The encounter with Christ as a living Person, who satisfies the thirst of the heart, cannot but lead to the desire to share with others the joy of this presence and to make him known, so that all may experience this joy. It is necessary to renew the enthusiasm of communicating the faith to promote a new evangelization of the communities and Countries with a long-standing Christian tradition which are losing their reference to God so that they may rediscover the joy of believing. The concern to evangelize must never remain on the margins of ecclesial activity and of the personal life of Christians. Rather, it must strongly characterize it, in the awareness that they are those for whom the Gospel is intended and, at the same time, missionaries of the Gospel.

The core of the proclamation always remains the same: the Kerygma of Christ who died and rose for the world’s salvation, the Kerygma of God’s absolute and total love for every man and every woman, which culminated in his sending the eternal and Only-Begotten Son, the Lord Jesus, who did not scorn to take on the poverty of our human nature, loving it and redeeming it from sin and death through the offering of himself on the Cross.

Faith in God, in this project of love brought about in Christ, is first and foremost a gift and a mystery which must be welcomed in the heart and in life, and for which we must always thank the Lord. However, faith is a gift that is given to us to be shared; it is a talent received so that it may bear fruit; it is a light that must never be hidden, but must illuminate the whole house. It is the most important gift which has been made to us in our lives and which we cannot keep to ourselves.

Proclamation becomes charity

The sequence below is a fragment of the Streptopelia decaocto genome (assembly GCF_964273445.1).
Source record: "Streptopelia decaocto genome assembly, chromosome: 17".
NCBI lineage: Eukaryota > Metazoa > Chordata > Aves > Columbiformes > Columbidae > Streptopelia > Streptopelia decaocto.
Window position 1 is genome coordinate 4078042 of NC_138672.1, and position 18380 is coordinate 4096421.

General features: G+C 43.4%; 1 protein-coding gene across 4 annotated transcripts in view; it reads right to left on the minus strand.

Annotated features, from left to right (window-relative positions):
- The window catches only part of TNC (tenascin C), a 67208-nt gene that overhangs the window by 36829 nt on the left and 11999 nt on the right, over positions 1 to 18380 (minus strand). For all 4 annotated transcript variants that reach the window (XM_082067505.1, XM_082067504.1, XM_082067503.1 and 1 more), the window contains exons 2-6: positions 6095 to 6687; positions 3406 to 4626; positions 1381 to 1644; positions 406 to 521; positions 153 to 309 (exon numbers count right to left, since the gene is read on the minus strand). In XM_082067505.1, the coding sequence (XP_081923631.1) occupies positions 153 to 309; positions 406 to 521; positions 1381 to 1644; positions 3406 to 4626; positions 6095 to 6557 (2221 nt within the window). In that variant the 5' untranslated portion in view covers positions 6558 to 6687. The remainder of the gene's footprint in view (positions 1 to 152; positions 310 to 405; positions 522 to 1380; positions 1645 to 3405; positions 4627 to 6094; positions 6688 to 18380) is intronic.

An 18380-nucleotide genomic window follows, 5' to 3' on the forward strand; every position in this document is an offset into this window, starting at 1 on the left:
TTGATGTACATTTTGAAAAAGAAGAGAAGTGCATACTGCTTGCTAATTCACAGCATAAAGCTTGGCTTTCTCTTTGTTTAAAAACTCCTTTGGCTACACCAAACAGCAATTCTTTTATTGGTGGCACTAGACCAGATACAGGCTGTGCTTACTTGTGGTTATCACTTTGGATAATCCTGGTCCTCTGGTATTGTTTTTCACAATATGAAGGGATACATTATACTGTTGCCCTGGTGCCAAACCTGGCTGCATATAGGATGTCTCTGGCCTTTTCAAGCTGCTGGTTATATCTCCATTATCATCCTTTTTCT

“Woe to me if I do not preach the Gospel!”, said the Apostle Paul (1 Cor 9:16). This word has a strong resonance for every Christian and for every Christian community on all the continents. Mission awareness has also become a connatural dimension for the Churches in mission lands, the majority of which are young, even though they themselves are still in need of missionaries. Many priests, men and women religious from every part of the world, numerous lay people and even entire families leave their countries and their local communities and go to other Churches to bear witness to and to proclaim the Name of Christ, in which humanity finds salvation. It is an expression of profound communion, sharing and charity among the Churches, so that every man and woman may hear or listen again to the saving proclamation and approach the sacraments, source of true life.

Together with this lofty sign of faith that is transformed into love, I remember and thank the Pontifical Mission Societies, instruments for cooperation in the universal mission of the Church across the world. Through their action, the proclamation of the Gospel also becomes an intervention on behalf of one’s neighbour, justice for the poorest, the possibility of education in the most remote villages, medical aid in isolated places, emancipation from poverty, the rehabilitation of the marginalized, support for the development of peoples, overcoming ethnic divisions, and respect for life in all its stages.

Dear brothers and sisters, I invoke on the mission of evangelization ad gentes and, in particular, on its workers, an outpouring of the Holy Spirit, so that God’s grace may enable it to advance firmly in the history of the world. Together with Bl. John Henry Newman I would like to pray: O Lord, accompany your missionaries in the lands to be evangelized, put the right words on their lips and make their labours fruitful”. May the Virgin Mary, Mother of the Church and Star of Evangelization, accompany all Gospel missionaries.